Many of us think of a teacup as just something to hold the tea for us to drink. Others use teacups to read the signs and see what the future holds. And still others think a teacup is an extension of themselves and their personality. Well, that last one is so true. Time to see what your choice of teacup says about you.
The No-nonsense Teacups
They’re sturdy. They have good-sized handles. They sit firmly on whatever surface you place them on. They can do the job by themselves or with a partner (a saucer). They can go in a dishwasher and a microwave (obviously not at the same time unless you can bend the laws of physics so that the same object can be in two places at the same time). These cups say that to you tea is that take-it-with-you beverage, since you can carry these cups around the house or office and sit them beside whatever you’re working on – craft projects, the computer, putting on a new roof on your house (well, maybe not). Sure, you could use a travel mug instead, but these cups avoid that clunky character many of them have, that “I just got done sweating at the gym” look.
The “Tea Is Really Special to Me” Teacups
They are more delicate in their design but not too delicate. They are bone china or porcelain or a finer quality ceramic. They are best used with their partner saucers. They encourage gentle sipping of the tea. They need to be handled carefully, both when sipping from them, cleaning them, and then carefully putting them away for next time. These cups say that to you tea is an occasion, a reason to stop what you’re doing and really pay attention to that tea, or to enjoy with the book you’re reading, the embroidery project you’re working on, or any other task that is fairly sedentary in nature.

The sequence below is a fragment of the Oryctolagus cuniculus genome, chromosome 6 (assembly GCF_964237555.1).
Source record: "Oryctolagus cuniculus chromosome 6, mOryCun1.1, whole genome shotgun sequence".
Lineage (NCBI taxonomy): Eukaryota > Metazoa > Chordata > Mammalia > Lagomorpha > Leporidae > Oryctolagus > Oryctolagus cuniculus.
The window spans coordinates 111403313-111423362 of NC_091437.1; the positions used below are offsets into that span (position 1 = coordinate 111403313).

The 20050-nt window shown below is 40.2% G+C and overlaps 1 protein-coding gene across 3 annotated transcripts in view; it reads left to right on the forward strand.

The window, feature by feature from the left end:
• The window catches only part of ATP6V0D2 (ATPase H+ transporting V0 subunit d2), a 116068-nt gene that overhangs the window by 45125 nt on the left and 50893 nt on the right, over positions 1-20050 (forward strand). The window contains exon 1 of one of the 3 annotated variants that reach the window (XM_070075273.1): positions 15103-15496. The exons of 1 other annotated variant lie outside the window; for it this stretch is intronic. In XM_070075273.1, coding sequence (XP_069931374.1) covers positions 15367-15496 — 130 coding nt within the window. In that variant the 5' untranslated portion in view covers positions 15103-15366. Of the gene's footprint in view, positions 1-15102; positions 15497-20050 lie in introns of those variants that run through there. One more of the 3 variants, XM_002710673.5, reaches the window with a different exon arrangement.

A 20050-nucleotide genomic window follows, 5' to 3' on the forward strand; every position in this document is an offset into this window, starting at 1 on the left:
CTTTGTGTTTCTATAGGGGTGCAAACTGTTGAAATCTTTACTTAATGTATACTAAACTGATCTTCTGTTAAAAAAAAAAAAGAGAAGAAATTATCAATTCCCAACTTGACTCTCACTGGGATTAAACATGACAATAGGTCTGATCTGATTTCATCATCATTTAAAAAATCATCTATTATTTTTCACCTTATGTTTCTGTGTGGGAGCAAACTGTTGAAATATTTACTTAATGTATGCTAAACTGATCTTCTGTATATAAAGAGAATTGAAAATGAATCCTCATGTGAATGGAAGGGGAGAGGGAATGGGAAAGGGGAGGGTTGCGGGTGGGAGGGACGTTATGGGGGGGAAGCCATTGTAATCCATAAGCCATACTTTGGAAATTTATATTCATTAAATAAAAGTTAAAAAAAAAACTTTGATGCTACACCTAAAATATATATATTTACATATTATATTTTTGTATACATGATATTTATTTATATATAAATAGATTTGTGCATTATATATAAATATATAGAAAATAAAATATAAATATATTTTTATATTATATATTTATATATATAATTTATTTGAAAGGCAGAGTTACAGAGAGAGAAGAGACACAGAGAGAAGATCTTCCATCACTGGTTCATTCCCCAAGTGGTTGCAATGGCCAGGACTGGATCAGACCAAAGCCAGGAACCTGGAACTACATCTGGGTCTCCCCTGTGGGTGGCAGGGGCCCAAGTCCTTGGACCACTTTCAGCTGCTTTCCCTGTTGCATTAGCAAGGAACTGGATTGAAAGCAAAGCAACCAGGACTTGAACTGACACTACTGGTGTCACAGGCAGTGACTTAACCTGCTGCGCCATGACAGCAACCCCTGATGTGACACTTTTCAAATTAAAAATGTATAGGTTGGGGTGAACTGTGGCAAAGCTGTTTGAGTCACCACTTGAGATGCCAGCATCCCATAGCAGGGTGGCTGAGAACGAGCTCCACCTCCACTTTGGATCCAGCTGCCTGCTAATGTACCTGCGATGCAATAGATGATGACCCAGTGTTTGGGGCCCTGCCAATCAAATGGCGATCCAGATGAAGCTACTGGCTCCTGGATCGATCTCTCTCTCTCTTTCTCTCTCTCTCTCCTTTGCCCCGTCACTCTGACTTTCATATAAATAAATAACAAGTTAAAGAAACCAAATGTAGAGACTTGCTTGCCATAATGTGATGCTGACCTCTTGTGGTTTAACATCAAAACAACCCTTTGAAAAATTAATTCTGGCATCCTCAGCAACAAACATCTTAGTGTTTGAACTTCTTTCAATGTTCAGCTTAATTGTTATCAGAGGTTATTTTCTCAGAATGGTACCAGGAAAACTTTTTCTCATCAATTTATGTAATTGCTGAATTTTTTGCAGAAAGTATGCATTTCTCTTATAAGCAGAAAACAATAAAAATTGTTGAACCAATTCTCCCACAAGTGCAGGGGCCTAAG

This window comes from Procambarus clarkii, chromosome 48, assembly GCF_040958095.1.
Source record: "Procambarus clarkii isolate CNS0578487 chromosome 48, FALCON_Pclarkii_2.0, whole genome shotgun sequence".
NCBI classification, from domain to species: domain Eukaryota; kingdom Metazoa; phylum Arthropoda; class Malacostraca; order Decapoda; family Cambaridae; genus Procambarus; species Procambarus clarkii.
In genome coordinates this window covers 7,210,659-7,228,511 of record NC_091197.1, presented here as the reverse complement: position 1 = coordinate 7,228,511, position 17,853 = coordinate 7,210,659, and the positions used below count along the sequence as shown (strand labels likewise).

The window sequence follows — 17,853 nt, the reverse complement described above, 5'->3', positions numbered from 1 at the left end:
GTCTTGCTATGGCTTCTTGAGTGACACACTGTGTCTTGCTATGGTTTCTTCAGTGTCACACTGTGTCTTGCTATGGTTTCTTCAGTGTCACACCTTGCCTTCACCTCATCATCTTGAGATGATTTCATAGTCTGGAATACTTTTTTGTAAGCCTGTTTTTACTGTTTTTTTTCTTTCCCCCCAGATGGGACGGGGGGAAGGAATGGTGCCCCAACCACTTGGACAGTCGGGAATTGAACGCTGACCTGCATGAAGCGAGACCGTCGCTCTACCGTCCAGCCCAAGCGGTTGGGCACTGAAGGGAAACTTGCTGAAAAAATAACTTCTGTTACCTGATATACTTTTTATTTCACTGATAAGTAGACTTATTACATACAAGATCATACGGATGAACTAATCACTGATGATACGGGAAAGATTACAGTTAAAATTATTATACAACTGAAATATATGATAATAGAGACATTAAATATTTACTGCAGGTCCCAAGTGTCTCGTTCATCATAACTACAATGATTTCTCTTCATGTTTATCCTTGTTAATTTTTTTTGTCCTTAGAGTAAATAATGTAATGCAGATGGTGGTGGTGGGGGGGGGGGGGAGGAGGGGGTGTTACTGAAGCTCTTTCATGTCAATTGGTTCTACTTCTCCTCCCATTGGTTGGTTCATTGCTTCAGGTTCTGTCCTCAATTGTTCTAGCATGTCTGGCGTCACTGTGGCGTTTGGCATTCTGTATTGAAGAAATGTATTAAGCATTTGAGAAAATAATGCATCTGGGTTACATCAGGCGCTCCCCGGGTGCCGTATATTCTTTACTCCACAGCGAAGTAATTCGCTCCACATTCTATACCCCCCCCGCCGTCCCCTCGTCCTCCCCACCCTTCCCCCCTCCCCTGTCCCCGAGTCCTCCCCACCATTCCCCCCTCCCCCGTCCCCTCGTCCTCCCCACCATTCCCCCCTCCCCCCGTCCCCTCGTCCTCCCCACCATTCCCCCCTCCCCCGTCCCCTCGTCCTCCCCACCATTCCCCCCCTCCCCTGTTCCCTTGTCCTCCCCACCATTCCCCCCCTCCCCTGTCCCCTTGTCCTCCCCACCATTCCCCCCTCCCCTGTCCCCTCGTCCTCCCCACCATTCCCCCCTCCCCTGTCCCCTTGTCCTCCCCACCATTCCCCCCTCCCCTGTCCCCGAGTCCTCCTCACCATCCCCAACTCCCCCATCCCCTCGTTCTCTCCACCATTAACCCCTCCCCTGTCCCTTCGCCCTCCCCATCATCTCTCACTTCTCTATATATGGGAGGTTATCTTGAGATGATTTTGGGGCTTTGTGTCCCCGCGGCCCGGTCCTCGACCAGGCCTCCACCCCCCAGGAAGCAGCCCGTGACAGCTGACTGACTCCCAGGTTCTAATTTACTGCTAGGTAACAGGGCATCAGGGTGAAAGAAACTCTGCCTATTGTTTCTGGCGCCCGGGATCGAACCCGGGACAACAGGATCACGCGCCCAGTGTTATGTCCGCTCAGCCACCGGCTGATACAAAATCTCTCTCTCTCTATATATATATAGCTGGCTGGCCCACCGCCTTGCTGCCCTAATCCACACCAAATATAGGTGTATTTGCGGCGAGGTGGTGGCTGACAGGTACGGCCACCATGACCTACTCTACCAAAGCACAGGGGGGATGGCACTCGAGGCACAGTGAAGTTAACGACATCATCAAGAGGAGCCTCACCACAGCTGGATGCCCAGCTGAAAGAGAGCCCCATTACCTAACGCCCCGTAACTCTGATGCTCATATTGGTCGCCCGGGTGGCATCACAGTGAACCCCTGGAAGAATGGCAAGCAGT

The Pampering Yourself Teacups
They have gold, silver, or even platinum trim. They may have those little feet or a pedestal base. They are the essence of daintiness crafted in bone china that is eggshell thin. The designs on them are often classics evoking a bygone era of palatial sitting rooms or the guest parlor of some country cottage or estate. These cups say that you deserve a bit of luxury at tea time, that you and your guests are worthy of some lavishing, especially at tea time.
So what do your teacups say about you? Mine are having quite a discussion amongst themselves right now, and I’m pretty sure it’s all about me.
See more of A.C. Cargill’s articles here.
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